Published: February 27, 2007
“From Folk to Modern: Kentucky Pottery, 1900–1950,” on view in the Speed Art Museum’s Focus Galleries March 7–June 24, presents more than 40 objects drawn from several important private collections. “From Folk to Modern” is the first exhibition to trace the transformation of Kentucky pottery as production shifted from utilitarian wares to art pottery.
Work in the exhibition ranges from everyday functional items including crocks, jars and other storage vessels, to extraordinary, richly glazed art pottery vases, pitchers and other forms.
Along with changing economic conditions, the shift from utilitarian wares to art pottery was inspired by the early Twentieth Century Arts and Crafts movement. Devoted to the development and promotion of handcraft, the movement emphasized simple forms and restrained decoration. The rising demand for “artistic” pottery was met by Kentucky potteries such as Waco, Louisville Pottery Company and the Cornelison family’s Bybee pottery.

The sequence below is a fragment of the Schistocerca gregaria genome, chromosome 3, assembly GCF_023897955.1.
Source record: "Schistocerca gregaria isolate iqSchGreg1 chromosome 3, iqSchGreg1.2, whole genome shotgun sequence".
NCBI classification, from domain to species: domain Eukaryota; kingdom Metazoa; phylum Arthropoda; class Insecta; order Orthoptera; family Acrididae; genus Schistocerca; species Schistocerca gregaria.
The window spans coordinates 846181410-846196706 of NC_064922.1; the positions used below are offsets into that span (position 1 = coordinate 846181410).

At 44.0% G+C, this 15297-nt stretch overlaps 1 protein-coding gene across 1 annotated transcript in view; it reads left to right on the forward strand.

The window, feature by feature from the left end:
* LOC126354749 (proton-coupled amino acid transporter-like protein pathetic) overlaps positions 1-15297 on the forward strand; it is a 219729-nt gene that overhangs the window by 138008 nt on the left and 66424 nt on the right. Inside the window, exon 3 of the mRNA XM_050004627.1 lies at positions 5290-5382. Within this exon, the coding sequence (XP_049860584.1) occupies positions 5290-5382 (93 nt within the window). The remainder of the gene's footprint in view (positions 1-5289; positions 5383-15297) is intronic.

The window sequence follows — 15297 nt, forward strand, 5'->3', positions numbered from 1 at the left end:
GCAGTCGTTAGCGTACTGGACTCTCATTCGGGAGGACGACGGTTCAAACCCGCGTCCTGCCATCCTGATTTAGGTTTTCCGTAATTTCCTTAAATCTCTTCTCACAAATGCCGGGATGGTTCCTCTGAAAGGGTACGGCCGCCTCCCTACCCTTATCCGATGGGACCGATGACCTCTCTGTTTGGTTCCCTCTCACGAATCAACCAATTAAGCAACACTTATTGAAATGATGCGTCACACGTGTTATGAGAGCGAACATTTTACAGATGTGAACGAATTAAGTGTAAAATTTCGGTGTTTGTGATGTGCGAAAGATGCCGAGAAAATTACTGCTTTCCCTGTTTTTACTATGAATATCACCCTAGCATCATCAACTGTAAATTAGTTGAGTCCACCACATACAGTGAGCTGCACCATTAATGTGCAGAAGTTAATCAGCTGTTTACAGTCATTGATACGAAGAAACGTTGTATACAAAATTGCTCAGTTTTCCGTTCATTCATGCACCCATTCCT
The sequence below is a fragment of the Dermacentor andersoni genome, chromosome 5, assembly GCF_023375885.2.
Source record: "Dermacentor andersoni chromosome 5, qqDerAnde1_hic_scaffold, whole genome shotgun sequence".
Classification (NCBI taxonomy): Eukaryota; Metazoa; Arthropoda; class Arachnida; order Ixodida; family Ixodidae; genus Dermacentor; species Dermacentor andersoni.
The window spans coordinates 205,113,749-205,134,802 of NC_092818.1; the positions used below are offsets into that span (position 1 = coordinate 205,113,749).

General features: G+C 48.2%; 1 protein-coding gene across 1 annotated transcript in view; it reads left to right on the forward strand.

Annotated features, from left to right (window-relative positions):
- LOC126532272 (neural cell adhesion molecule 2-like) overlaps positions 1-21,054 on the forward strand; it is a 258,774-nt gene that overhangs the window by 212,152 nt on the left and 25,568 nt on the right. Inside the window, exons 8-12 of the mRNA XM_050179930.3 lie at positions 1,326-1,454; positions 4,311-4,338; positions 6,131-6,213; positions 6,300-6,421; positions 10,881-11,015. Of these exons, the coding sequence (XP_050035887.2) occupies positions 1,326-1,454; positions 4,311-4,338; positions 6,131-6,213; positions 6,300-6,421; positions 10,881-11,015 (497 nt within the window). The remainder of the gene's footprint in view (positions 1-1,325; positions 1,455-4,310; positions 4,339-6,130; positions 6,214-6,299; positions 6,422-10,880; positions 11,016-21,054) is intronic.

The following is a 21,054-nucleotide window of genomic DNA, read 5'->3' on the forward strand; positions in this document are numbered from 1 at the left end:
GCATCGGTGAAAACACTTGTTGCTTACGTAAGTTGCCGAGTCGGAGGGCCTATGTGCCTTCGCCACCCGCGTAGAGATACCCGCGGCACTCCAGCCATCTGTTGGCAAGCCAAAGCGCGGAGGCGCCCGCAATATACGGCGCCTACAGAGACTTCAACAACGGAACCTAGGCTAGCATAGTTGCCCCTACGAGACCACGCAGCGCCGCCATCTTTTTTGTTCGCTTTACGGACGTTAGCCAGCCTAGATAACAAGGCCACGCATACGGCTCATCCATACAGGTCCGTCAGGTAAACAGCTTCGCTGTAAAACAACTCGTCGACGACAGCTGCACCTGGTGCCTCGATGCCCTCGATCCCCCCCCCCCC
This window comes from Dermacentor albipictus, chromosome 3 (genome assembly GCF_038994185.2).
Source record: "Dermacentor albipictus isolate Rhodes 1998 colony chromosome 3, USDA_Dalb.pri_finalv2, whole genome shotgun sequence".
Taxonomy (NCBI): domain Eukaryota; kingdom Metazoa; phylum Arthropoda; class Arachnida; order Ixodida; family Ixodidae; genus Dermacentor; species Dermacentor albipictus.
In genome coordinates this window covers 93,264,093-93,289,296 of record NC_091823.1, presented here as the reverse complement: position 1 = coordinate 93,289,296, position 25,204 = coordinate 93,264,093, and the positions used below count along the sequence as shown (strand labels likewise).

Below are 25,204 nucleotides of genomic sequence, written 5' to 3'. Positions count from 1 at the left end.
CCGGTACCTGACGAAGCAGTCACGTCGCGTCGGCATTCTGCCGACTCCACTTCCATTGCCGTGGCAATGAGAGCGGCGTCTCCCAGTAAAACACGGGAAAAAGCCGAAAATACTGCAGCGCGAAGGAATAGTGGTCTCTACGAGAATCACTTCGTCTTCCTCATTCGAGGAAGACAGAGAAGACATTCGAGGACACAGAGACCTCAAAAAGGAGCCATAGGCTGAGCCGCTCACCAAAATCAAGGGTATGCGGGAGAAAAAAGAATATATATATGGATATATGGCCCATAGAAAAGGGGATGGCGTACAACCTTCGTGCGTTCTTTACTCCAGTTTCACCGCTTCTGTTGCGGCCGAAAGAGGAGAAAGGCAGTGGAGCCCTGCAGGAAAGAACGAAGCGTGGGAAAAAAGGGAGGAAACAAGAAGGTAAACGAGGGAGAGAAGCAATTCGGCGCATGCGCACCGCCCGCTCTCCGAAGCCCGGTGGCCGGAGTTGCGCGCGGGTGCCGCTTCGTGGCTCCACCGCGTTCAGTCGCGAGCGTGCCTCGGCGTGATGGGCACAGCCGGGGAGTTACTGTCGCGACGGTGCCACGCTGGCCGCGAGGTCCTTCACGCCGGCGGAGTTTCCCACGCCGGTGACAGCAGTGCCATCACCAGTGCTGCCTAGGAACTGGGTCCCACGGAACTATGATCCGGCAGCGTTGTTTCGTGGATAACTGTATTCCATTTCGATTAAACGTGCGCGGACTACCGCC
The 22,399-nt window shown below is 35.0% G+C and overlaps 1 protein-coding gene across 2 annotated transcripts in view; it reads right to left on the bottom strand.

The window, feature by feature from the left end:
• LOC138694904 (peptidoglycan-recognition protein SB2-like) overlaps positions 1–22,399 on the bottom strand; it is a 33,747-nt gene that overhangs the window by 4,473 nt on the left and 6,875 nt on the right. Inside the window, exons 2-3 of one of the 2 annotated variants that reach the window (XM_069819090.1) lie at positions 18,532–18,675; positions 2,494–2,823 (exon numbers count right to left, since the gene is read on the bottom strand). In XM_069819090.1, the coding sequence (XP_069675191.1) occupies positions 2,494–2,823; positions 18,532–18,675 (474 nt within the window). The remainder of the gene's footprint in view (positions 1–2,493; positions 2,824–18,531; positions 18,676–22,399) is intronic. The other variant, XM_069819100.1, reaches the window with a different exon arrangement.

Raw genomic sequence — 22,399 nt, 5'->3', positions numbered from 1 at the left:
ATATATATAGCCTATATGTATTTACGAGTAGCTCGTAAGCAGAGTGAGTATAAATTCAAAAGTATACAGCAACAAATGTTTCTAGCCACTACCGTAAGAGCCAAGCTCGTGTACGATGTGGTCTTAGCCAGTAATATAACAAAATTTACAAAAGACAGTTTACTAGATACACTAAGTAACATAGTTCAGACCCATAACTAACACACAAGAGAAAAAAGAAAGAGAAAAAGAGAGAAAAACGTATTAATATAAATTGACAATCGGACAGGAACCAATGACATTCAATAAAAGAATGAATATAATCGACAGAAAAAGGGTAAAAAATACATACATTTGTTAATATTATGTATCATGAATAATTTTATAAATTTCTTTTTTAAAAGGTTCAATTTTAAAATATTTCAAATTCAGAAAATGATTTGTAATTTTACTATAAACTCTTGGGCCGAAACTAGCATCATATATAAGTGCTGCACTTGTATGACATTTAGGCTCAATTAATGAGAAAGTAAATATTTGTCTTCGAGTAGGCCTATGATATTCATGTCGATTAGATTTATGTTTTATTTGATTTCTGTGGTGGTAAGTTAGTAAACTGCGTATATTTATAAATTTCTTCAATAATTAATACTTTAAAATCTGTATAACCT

Seeking to remain viable amid an era of changing tastes, Kentucky potters incorporated concepts from the art world at large. Some specific examples of these influences in the exhibition include the rudimentary Art Deco styling found in the Louisville Pottery Company’s Cherokee line, the Asian and Mediterranean forms reinterpreted in the Bybee Pottery Company’s Selden Bybee line and the “pot as a canvas” painting approach used by the Kenton Hills Pottery.
The Speed Art Museum is at 2035 South Third Street. For information, 502-634-2700 or www.speedmuseum.org.
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